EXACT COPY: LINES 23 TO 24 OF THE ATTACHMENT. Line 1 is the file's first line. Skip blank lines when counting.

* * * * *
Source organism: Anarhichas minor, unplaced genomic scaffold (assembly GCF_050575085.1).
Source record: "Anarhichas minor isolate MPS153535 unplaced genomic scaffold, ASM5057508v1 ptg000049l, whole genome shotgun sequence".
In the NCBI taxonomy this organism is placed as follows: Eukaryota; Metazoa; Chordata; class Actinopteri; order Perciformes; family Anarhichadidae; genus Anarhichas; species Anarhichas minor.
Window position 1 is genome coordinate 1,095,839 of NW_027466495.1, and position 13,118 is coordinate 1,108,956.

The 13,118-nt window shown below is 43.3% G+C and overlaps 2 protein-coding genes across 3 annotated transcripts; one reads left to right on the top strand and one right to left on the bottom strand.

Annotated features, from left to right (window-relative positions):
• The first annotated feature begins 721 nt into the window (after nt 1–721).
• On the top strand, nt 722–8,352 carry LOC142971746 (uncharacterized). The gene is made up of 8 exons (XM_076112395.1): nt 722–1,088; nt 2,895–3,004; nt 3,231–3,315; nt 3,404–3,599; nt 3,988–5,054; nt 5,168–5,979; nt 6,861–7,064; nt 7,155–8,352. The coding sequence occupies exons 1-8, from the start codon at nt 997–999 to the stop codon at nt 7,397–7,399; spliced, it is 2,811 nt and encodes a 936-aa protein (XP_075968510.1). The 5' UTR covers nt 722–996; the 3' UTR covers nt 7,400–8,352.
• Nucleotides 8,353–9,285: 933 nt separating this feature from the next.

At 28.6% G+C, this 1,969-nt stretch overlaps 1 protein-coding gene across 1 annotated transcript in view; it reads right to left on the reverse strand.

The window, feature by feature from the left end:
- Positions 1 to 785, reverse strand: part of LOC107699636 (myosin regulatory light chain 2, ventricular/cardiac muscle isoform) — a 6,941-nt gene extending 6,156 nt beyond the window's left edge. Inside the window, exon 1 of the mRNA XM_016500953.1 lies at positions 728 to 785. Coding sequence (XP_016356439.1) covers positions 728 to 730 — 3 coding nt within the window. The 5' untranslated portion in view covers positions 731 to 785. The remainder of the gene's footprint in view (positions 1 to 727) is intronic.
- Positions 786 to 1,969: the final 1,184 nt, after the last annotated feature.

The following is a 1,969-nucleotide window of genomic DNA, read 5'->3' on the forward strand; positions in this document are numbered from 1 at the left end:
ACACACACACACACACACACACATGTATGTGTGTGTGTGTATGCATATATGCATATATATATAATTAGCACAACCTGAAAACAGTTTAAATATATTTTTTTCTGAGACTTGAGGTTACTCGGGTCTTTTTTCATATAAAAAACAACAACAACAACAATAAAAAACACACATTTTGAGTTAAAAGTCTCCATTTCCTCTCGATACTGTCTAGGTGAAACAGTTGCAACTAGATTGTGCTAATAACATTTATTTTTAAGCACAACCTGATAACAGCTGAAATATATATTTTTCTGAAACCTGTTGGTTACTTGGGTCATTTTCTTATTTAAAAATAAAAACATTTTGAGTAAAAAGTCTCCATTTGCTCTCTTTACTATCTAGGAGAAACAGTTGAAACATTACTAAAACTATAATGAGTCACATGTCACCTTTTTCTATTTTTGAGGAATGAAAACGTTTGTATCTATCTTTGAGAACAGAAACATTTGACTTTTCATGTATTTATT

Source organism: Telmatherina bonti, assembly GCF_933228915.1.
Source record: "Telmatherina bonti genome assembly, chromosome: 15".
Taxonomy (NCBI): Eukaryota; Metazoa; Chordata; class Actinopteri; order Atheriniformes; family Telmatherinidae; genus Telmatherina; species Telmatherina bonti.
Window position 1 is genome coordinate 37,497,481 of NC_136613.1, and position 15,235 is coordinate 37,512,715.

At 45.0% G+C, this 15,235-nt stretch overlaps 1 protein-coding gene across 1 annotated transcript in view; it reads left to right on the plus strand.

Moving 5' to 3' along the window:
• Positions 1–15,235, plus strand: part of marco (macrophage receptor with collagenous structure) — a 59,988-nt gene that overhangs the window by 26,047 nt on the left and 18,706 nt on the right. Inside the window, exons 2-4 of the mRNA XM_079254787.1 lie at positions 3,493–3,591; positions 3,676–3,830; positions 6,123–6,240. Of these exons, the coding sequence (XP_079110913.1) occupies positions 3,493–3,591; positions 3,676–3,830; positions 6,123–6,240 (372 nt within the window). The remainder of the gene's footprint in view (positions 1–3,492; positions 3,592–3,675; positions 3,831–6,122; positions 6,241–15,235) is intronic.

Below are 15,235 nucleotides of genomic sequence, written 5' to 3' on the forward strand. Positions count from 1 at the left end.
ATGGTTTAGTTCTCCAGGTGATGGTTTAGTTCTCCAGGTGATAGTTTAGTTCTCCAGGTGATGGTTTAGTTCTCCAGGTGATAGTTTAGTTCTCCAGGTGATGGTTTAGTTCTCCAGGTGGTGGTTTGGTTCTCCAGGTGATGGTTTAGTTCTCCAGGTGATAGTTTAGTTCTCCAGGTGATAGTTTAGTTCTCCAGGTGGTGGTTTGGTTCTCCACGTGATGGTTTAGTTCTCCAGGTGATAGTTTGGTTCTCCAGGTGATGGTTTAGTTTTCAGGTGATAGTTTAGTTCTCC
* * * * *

Below are 15,235 nucleotides of genomic sequence, written 5' to 3' on the forward strand. Positions count from 1 at the left end.
ATGGTTTAGTTCTCCAGGTGATGGTTTAGTTCTCCAGGTGATAGTTTAGTTCTCCAGGTGATGGTTTAGTTCTCCAGGTGATAGTTTAGTTCTCCAGGTGATGGTTTAGTTCTCCAGGTGGTGGTTTGGTTCTCCAGGTGATGGTTTAGTTCTCCAGGTGATAGTTTAGTTCTCCAGGTGATAGTTTAGTTCTCCAGGTGGTGGTTTGGTTCTCCACGTGATGGTTTAGTTCTCCAGGTGATAGTTTGGTTCTCCAGGTGATGGTTTAGTTTTCAGGTGATAGTTTAGTTCTCC